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Hypervariable ultra-long telomeres in mice


TELOMERE structure and behaviour is less well understood in vertebrates than it is in ciliates and yeasts (reviewed in ref. 1). Like all other eukaryotic chromosomes, those of vertebrates terminate in an array of a short repeated sequence. In vertebrates this sequence is (TTAGGG)n, as shown by in situ hybridization2,3. In humans, these terminal repeats are heterogeneous in length, averaging about 10 kilobases in blood cells4–6. Here we report the structure and inheritance of the terminal repeats present at mouse telomeres. The (TTAGGG)n tracts are many times larger than those present at human telomeres. Because of their constancy in length through somatic cell divisions, they are resolved as multiple discrete restriction fragments of up to 150 kilobases. Strikingly, this banding pattern is highly polymorphic within populations of inbred mice, suggesting an unusually high mutation rate. Indeed, although the banding pattern is inherited in a largely mendelian fashion, (TTAGGG)n tracts of new size appear frequently in family studies.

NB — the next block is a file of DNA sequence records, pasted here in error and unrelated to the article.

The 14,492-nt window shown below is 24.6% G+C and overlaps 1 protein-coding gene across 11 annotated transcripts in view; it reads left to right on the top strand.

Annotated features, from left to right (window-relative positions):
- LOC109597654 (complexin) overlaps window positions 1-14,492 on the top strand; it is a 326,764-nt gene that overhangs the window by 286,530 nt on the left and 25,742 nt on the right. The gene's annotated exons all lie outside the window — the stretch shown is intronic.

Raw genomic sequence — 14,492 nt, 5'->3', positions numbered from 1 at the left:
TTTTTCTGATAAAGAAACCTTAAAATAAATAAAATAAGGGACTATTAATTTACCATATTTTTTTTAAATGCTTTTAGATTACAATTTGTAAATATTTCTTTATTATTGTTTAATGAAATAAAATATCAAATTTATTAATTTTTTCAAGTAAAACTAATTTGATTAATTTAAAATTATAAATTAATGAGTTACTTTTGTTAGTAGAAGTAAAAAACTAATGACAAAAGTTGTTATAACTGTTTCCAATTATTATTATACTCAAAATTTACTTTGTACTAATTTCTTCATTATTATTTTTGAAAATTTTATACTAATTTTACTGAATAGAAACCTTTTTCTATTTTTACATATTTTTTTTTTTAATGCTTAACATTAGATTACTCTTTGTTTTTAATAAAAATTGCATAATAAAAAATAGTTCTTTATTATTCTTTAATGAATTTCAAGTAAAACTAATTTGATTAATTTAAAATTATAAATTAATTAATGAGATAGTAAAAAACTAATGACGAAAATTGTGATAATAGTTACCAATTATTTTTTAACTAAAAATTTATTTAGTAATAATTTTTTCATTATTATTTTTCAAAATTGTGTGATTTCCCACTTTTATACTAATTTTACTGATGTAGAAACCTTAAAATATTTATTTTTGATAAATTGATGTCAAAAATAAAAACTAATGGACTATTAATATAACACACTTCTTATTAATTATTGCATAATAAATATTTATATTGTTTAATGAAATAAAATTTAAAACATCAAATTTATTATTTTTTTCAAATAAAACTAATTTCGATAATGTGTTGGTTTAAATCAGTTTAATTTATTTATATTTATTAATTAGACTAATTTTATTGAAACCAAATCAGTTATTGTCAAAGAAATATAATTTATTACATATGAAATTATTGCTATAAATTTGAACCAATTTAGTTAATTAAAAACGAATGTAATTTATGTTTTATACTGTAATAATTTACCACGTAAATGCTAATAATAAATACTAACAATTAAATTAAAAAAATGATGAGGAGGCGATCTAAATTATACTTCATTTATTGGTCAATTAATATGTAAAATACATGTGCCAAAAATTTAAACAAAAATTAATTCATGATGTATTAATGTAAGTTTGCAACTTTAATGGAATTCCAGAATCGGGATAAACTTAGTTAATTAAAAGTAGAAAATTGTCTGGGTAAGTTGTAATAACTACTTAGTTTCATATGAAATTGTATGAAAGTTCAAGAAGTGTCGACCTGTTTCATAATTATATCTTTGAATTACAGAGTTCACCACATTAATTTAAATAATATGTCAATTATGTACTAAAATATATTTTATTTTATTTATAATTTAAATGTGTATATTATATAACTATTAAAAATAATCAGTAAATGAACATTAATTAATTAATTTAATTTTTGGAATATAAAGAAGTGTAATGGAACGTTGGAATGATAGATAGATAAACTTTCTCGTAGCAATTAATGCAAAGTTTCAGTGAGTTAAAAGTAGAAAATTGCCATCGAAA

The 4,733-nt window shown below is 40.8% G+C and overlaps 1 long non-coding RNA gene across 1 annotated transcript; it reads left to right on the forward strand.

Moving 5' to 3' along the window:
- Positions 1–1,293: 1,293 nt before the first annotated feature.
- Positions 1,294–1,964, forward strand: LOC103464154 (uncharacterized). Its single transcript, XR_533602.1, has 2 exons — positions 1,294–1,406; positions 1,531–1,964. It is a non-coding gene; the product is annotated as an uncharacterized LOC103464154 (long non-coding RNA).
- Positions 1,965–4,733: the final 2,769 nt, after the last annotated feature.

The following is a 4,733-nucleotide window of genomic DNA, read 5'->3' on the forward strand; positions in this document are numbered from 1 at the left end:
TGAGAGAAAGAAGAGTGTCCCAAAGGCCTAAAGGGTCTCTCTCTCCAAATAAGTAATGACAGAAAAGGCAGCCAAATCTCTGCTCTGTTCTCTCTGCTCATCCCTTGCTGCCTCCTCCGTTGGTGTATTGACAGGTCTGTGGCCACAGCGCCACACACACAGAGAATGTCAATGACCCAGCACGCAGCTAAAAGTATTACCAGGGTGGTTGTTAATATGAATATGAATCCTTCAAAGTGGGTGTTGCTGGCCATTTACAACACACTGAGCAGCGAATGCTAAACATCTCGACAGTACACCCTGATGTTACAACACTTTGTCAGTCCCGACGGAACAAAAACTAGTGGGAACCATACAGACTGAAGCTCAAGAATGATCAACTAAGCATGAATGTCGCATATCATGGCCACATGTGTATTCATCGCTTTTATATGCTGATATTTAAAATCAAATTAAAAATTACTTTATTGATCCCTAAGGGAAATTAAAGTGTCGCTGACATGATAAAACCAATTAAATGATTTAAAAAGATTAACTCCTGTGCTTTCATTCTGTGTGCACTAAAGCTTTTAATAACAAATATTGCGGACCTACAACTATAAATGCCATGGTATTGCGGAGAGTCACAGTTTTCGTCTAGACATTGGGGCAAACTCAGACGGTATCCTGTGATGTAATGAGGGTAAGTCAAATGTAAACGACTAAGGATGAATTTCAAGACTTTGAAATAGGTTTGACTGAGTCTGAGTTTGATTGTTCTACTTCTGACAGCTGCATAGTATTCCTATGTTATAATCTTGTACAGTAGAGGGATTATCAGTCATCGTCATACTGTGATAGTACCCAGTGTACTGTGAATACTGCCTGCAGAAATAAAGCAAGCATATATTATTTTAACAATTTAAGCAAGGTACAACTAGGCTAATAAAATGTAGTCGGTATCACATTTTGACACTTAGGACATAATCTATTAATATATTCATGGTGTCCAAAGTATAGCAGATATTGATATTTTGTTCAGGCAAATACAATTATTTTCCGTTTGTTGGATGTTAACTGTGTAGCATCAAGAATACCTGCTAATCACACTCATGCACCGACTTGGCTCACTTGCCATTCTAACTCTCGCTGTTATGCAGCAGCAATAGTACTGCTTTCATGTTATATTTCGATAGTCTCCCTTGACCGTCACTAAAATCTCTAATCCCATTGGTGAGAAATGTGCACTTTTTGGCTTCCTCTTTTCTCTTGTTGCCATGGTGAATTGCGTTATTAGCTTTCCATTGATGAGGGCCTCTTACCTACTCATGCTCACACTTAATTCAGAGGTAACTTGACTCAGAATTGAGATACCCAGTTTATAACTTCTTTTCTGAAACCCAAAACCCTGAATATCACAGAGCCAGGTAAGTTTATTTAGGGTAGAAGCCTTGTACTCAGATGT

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Kipling, D., Cooke, H. Hypervariable ultra-long telomeres in mice. Nature 347, 400–402 (1990).

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